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Radioactive Waste

Radioactive Waste 

All radioactive waste on CSUSB is regulated by state and federal entities. Labeling, packaging, and disposal requirements for radioactive waste can be complex. Costs for radioactive waste disposal are not only based on the amount of waste but the hazard, and can be high, so waste collection and disposal operations must be conducted in a manner that will not unduly increase waste volume or hazard levels. Improperly packaging waste can increase volume when waste must be re-packaged and the original container, then, becomes waste. Collecting multiple radioactive sources in a single container can increase costs for disposal if any of the sources are in a higher hazard category.  

Special Precaution

If this is the first time you are managing radioactive waste on this campus or beginning use of a different isotope, please contact the Radiation Safety Officer (RSO) (909) 537-5179, before the commencement of work. Detailed planning of proper radioactive waste packaging, storage, and disposal procedures specific to your operations and in alignment with campus requirements are necessary. The best way to assure you meet all requirements is to check with the RSO before generating any radioactive wastes.  

Radioactive Waste Disposal Procedures 

All radioactive waste shall be organized in the following manner before submitting it for disposal:  

  1. Each isotope shall be kept in a separate container and identified by assigned Accession Number, specific isotope, activity, date, physical and chemical form, and Authorized User name. Dry waste must be separated from liquid waste. Liquid scintillation vials must be packaged separately from other liquid wastes. Both dry waste and liquid waste will be kept isolated in the Radiation Storage Room. Some aqueous liquid wastes may be sewer disposed; check with RSO. The waste can then be removed by a licensed radioactive disposal company.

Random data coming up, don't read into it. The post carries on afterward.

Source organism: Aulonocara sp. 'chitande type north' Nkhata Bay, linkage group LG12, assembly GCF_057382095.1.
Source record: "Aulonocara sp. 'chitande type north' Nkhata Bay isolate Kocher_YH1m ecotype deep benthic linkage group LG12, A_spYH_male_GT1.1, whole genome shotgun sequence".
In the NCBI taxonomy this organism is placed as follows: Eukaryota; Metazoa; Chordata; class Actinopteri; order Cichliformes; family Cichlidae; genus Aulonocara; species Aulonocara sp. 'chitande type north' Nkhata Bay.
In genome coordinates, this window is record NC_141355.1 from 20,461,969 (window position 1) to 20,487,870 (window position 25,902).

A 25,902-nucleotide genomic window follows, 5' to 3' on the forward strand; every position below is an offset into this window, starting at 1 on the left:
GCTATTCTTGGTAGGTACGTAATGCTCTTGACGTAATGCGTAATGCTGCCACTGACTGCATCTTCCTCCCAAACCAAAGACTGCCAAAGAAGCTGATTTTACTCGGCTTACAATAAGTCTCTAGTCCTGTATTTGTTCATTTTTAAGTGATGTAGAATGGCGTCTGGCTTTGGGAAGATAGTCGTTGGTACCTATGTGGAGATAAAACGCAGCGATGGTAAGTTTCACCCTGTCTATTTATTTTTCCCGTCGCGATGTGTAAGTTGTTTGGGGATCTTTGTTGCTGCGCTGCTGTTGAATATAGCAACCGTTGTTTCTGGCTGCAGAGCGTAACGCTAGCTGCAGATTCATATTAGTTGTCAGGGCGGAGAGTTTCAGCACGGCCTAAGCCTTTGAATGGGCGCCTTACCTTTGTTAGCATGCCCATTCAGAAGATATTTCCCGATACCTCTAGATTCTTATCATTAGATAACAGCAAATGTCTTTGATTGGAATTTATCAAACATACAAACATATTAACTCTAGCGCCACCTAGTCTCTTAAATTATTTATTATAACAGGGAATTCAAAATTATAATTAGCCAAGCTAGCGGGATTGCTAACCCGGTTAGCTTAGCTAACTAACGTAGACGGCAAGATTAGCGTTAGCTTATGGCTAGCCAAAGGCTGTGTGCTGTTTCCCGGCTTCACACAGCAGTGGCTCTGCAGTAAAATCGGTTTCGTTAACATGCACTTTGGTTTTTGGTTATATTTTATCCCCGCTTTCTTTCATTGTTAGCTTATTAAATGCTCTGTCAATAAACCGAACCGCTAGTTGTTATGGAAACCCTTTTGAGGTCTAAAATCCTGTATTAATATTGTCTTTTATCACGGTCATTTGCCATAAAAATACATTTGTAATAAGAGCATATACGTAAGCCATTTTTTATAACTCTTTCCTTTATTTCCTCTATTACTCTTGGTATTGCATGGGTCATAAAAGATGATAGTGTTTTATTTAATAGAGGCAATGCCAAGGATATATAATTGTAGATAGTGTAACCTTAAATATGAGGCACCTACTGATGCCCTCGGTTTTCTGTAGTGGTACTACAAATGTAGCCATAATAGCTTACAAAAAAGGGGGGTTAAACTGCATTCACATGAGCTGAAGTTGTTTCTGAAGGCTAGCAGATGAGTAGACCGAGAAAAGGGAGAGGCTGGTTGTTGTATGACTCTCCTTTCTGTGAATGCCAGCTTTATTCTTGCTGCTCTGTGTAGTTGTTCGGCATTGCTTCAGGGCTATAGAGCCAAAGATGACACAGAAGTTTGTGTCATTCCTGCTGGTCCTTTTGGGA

2. Important: Surface contamination levels and radiation levels must be within acceptable limits to protect the health of personnel handling the waste (see Section III. A.1 and 2 of the Radiation Safety Program).  

  3. All containers must be sufficiently strong and durable to retain their contents even if they are dropped or otherwise abused.  

  4. All radioactive waste will be turned over to the RSO for storage and/or disposal as soon as practical after it is generated. Excessive amounts of waste must never be stored in a laboratory, faculty office, etc.  

Radioactive Waste Criteria 

There are only two types of wastes that must be considered:  

  1. Radioactive Waste with half-lives of less than 120 days   

This type of waste includes 32P (half-life = 14.3 days), 35S (half-life = 87.9 days), and 125I (half-life = 60.2 days). These isotopes will be stored in the Radioactive Materials Storage Room. Waste will be kept for a minimum of 10 half-lives before disposal as regular waste or as hazardous waste depending on the material. Following the retention period, waste will be surveyed before the disposal to confirm activity has decayed to a level indistinguishable from background.  

  1.  Radioactive Waste with half-lives of more than 120 days 

This type of waste includes 3H (half-life = 12.3 years) and 14C (half-life = 5,730 years). These isotopes will be separated as dry, liquid-aqueous, or liquid scintillation cocktail waste. This type of waste will be disposed of by a licensed contractor equipped to handle and dispose of radioactive materials. 

If you have questions or would like a radiation laboratory consultation, please submit an EH&S Service Request and the RSO will contact you.